What To Do If You’re Hurt on the Job

Tell Your Employer or Supervisor…Immediately

In rough economic times like the ones we are experiencing right now, many people hesitate to file for workers’ compensation in fear of losing their job and livelihood. This is a misconception that could cost you dearly in the long run. The first thing you need to do when you are hurt on the job or become sick because of your job is to notify your employer in writing within four days. Your employer will then arrange for you to see a medical doctor for care.

If your injury or illness is an emergency, you should seek care at the closest facility possible and notify your employer immediately in writing. It is important that you notify your employer in writing. In Colorado, you can be penalized the loss of one day of workers’ compensation benefits for each day you delay submitting written documentation of your injury to your employer. Make sure you are thorough with the description of your injury so that there are no questions about your injury and how it occurred.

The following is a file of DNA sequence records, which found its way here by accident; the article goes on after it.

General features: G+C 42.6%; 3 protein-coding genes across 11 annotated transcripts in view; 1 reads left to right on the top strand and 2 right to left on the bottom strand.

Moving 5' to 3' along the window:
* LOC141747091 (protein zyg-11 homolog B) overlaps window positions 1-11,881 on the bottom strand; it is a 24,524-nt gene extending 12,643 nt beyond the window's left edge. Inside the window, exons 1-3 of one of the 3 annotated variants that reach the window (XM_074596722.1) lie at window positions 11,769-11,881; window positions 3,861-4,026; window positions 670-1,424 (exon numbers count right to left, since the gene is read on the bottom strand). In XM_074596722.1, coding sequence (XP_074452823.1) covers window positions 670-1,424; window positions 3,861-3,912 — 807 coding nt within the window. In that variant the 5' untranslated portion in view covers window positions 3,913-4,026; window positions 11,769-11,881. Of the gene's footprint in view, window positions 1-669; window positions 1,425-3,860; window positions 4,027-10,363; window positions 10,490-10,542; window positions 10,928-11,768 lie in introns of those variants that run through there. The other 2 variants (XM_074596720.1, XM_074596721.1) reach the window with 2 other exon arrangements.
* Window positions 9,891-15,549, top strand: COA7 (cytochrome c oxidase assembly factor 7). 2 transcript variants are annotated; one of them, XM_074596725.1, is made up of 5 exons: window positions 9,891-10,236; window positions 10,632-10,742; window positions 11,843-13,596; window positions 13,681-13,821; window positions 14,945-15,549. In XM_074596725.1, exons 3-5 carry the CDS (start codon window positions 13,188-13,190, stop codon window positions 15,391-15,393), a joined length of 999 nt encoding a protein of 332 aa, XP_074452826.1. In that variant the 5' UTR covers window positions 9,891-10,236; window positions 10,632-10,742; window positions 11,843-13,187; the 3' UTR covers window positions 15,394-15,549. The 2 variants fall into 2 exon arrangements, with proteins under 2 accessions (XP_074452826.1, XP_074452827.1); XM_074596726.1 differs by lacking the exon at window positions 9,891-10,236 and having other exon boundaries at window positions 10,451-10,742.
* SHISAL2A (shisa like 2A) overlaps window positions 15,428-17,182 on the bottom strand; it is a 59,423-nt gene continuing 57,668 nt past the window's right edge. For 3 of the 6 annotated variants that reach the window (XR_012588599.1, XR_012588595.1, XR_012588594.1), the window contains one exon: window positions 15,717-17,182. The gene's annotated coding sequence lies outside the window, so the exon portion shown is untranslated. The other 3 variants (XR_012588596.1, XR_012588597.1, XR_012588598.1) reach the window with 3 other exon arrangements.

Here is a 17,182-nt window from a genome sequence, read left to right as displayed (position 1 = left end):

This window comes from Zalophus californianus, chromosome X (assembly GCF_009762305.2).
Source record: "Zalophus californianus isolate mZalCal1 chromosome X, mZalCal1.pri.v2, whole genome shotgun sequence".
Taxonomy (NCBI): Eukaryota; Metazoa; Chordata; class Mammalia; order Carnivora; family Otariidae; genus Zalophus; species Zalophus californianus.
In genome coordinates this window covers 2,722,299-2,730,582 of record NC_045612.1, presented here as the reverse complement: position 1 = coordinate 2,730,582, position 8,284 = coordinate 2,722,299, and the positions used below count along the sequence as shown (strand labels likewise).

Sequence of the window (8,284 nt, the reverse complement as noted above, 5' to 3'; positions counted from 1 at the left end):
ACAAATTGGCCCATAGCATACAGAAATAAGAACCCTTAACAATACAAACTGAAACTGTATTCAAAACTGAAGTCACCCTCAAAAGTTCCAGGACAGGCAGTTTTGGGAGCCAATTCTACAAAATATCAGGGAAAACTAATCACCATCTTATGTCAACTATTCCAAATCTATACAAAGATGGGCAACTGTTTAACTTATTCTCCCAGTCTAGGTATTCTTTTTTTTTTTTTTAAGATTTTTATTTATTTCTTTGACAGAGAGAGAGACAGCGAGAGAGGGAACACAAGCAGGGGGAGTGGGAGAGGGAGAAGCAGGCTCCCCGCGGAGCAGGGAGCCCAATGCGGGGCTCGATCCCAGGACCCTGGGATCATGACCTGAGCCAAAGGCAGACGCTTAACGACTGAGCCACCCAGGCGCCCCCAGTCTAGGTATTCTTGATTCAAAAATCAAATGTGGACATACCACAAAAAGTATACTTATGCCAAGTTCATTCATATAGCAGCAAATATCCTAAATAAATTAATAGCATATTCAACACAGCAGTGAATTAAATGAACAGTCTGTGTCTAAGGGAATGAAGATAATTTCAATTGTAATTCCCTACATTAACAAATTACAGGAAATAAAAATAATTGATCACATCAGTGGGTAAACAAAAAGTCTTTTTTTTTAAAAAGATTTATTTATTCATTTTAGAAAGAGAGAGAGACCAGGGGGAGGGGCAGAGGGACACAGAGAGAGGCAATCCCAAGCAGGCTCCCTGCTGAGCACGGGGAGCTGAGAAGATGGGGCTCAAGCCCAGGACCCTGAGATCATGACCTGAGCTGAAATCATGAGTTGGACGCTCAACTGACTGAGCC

Go to the Doctor

The next step in the workers’ compensation process is seeing a doctor approved by your employer’s workers’ compensation insurance company. Seeing an approved doctor will ensure that you receive the proper diagnosis for your injuries. This will help to minimize the risk of not receiving proper care for a long-term issue that may not have been apparent at the time of your injury. This is especially true in cases involving a traumatic brain injury. But more importantly, an approved doctor’s diagnosis is often necessary to receive the maximum amount of money in a workers’ compensation case and is the basis for many benefits available under the workers’ compensation system. Insurance companies won’t grant maximum money to those who don’t receive care from an approved doctor. In the event that you see a non-approved doctor, your insurance company may want you to receive a second opinion from an approved doctor of their choosing.

File the Claim

Your employer must file your workers’ compensation claim with 10 days under Colorado law. The insurance company then has 20 days to approve or reject this claim from your employer. At this point, the insurance company will begin requesting the rest of the information about your claim in order to move the process forward.

Talk to a Qualified Attorney

If you’ve been injured at work, you need to focus on healing and not on navigating the complex issues which can arise in any workers’ compensation claim.  Call us for a free consultation.